Growing up in Benson, Arizona, Jessyca Ruth attended the Tucson Gem Show every year for fun. Little did she know that one day she’d have a real reason to go. Her journey from an onlooker to a stone artist shows just how far a simple walk with your dogs can take you.
Jessyca grew up at the base of the Dragoon Mountains, where Cochise’s stronghold once was. She spent childhood hours digging for agates in the old mine shafts and quarries around there. Along with agates, she looked for tarantulas too, she says with a laugh. It was time that gave her a deep appreciation for the Southwest.
Marriage to a man in the Air Force took Jessyca away from Arizona. The couple moved to Las Vegas, then later to Tacoma, Washington. Jessyca’s family grew with a son and then a daughter. During these years she took up painting to satisfy her artistic side during the long times when her husband was gone. When she got to Washington, she taught art classes in an afterschool program.
Six years ago, her husband retired from the Air Force and found a job in Albuquerque. Jessyca decided she didn’t want to go back to working in the schools, but she still needed something to satisfy the artist in her. That something ended up being a return to collecting rocks.
Jessyca walked her dogs on West Mesa, and along the way she found some really great rocks. She filled her pockets with them during her walks and also studied the geology of the area. After collecting and learning for a while, she decided to put both the rocks and the knowledge to good use. So, although she knew nothing about it at the time, she purchased a lapidary set. It intrigued her to work with the rocks, to see, as she puts it, “what they would become.” She considers it taking things full circle, “finding the stone from the earth, making something with it and giving it back.”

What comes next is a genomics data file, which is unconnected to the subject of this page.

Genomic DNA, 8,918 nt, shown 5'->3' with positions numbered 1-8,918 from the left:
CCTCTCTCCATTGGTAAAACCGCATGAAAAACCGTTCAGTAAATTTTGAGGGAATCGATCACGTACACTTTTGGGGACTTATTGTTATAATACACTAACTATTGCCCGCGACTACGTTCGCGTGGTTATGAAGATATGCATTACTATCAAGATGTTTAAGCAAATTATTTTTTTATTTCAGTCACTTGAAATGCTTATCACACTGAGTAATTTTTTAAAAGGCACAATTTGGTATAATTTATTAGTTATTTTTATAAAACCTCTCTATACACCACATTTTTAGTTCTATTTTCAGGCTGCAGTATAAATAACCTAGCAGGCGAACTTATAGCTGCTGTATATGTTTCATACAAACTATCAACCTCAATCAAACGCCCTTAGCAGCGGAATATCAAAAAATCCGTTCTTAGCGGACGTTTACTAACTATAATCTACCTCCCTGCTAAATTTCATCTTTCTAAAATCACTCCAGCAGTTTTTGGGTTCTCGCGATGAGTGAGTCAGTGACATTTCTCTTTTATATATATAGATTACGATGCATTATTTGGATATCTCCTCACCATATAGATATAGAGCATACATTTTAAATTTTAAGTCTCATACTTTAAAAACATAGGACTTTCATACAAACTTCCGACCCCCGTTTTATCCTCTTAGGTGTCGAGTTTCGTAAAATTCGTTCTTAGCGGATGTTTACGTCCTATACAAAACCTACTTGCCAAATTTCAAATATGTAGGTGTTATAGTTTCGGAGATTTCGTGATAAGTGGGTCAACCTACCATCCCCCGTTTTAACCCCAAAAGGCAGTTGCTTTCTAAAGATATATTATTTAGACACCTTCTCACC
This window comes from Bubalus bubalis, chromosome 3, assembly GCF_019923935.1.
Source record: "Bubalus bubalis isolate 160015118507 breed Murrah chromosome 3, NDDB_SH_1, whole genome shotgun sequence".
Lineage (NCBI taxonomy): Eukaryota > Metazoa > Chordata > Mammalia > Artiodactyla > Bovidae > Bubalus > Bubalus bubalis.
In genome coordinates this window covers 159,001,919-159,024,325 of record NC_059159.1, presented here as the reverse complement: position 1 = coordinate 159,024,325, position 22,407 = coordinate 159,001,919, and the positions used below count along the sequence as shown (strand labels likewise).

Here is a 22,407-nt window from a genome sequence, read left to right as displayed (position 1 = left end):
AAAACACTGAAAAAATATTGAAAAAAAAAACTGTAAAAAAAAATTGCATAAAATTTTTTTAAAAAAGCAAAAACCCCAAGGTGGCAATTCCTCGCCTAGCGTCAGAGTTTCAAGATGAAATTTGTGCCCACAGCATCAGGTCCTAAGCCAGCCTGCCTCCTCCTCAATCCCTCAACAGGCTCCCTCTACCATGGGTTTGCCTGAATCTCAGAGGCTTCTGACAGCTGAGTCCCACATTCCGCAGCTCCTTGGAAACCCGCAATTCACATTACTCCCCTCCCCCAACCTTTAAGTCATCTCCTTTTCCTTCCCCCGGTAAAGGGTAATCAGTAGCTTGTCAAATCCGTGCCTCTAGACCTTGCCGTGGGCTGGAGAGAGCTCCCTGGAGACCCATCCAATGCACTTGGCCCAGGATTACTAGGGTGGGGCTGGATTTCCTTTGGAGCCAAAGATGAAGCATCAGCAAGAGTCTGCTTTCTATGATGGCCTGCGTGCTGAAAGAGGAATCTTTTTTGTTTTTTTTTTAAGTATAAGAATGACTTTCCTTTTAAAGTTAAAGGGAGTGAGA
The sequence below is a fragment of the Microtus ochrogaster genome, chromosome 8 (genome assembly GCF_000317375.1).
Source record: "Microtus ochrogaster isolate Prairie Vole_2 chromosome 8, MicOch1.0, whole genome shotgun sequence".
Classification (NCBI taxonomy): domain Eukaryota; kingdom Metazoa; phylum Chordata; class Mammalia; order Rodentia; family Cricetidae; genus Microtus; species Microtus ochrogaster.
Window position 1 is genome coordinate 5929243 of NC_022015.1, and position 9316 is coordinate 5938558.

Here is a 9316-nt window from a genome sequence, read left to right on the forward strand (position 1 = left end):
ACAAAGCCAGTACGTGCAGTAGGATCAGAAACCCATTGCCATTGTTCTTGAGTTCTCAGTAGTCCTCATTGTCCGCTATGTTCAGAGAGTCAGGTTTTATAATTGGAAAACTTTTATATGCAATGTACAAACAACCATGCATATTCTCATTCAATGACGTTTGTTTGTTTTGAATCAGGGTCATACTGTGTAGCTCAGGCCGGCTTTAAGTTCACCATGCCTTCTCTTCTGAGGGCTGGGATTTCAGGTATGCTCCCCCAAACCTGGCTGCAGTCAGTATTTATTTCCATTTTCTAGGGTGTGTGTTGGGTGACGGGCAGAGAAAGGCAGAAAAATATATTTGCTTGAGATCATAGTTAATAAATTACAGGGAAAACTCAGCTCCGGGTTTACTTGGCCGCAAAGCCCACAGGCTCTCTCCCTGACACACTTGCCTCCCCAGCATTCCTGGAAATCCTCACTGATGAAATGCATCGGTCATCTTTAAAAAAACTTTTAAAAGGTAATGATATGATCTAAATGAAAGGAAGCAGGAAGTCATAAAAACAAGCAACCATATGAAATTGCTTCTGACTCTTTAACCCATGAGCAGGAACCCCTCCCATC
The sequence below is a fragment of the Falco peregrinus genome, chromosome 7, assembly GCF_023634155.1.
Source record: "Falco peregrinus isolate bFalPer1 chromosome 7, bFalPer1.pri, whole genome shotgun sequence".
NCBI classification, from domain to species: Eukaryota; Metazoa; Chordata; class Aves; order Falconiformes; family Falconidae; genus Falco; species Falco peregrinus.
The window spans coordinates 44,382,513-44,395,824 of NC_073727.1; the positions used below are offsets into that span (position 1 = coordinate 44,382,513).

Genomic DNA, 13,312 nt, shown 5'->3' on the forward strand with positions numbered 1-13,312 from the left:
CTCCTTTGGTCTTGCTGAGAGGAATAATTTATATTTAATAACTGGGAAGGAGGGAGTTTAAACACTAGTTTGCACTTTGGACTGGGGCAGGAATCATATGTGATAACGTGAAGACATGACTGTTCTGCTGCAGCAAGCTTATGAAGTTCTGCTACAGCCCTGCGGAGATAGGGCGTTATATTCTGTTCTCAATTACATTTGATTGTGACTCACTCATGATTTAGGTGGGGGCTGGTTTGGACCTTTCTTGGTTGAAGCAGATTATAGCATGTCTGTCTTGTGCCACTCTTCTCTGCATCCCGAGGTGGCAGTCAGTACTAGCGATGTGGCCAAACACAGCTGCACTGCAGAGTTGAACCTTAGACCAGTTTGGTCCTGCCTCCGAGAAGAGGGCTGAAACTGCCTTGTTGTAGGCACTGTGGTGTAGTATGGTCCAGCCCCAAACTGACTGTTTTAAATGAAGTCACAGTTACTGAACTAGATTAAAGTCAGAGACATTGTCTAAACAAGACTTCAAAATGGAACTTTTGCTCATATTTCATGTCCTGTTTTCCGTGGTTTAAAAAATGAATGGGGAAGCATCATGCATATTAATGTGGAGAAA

She learned how to grind the rocks down and studied the local minerals to ensure she wasn’t cutting into anything dangerous. Her stonework led her to connect with other artists on social media. One artist who enjoyed the different shapes and pieces she created was Raymondo Joe. Raymondo introduced her to the Artist Co-Op at Turquoise Skies and Jessyca realized she had found her community.
Through her work at Turquoise Skies, Jessyca has continued to hone her artistic skills. She’s also expanded them, taking up silversmithing. She says this allows her to take her stones “from start to finish”. Being a part of the Co-Op offers her the chance to learn new techniques and new skills and keep pushing down her path as an artist. And it’s given her a reason to go back to the Tucson Gem Show.
When asked what she would say to those trying to decide how to follow their own artistic path, she says, “You never know where you’re going to find art. It can happen in the most innocuous places. For me, it was taking a walk.” And she would remind them that whatever they choose to do, they should “embrace the moments for what they give you.” That’s pretty good advice for everyone.